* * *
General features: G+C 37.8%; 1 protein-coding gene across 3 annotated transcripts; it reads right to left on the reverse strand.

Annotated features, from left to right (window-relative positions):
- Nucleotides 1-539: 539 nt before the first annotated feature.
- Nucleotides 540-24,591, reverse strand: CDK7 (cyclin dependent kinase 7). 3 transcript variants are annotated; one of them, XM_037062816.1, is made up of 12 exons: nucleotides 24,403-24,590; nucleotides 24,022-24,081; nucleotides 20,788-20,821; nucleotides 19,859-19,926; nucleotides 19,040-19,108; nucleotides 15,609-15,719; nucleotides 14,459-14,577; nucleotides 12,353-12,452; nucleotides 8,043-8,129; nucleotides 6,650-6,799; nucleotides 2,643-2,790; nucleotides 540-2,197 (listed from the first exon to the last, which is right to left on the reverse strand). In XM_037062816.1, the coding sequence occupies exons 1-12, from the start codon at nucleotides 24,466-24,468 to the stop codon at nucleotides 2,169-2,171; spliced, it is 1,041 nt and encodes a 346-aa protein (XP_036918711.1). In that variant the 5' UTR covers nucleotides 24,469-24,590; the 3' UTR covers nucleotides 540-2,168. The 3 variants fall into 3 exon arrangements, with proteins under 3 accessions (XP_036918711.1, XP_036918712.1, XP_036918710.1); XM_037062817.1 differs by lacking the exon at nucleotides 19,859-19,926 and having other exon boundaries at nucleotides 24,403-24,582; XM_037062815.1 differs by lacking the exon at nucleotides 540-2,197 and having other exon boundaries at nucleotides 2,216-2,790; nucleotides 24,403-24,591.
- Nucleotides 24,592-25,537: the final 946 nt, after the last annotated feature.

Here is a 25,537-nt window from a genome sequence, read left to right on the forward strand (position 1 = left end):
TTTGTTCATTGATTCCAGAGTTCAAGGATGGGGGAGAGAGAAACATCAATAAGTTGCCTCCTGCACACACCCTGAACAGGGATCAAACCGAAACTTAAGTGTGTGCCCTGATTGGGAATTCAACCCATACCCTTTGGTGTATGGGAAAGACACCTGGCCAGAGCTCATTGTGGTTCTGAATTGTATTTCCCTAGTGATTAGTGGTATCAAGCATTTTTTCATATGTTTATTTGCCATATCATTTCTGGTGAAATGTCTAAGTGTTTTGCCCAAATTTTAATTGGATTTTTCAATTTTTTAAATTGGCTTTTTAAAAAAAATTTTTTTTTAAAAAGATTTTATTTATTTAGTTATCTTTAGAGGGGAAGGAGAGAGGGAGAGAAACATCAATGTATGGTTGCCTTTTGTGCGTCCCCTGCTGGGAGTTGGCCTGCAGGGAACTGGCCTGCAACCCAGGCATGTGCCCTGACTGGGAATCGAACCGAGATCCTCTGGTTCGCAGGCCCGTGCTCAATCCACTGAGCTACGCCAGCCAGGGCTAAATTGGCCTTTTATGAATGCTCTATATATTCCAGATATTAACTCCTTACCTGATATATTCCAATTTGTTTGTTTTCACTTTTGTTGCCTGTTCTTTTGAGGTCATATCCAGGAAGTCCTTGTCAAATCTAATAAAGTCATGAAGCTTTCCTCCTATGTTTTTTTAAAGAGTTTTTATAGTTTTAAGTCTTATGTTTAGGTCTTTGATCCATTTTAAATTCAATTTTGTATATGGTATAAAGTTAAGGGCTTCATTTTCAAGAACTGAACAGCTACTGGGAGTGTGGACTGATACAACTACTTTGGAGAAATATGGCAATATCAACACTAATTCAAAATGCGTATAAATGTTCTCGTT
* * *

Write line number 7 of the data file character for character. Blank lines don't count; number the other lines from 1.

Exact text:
TTTGTTCATTGATTCCAGAGTTCAAGGATGGGGGAGAGAGAAACATCAATAAGTTGCCTCCTGCACACACCCTGAACAGGGATCAAACCGAAACTTAAGTGTGTGCCCTGATTGGGAATTCAACCCATACCCTTTGGTGTATGGGAAAGACACCTGGCCAGAGCTCATTGTGGTTCTGAATTGTATTTCCCTAGTGATTAGTGGTATCAAGCATTTTTTCATATGTTTATTTGCCATATCATTTCTGGTGAAATGTCTAAGTGTTTTGCCCAAATTTTAATTGGATTTTTCAATTTTTTAAATTGGCTTTTTAAAAAAAATTTTTTTTTAAAAAGATTTTATTTATTTAGTTATCTTTAGAGGGGAAGGAGAGAGGGAGAGAAACATCAATGTATGGTTGCCTTTTGTGCGTCCCCTGCTGGGAGTTGGCCTGCAGGGAACTGGCCTGCAACCCAGGCATGTGCCCTGACTGGGAATCGAACCGAGATCCTCTGGTTCGCAGGCCCGTGCTCAATCCACTGAGCTACGCCAGCCAGGGCTAAATTGGCCTTTTATGAATGCTCTATATATTCCAGATATTAACTCCTTACCTGATATATTCCAATTTGTTTGTTTTCACTTTTGTTGCCTGTTCTTTTGAGGTCATATCCAGGAAGTCCTTGTCAAATCTAATAAAGTCATGAAGCTTTCCTCCTATGTTTTTTTAAAGAGTTTTTATAGTTTTAAGTCTTATGTTTAGGTCTTTGATCCATTTTAAATTCAATTTTGTATATGGTATAAAGTTAAGGGCTTCATTTTCAAGAACTGAACAGCTACTGGGAGTGTGGACTGATACAACTACTTTGGAGAAATATGGCAATATCAACACTAATTCAAAATGCGTATAAATGTTCTCGTT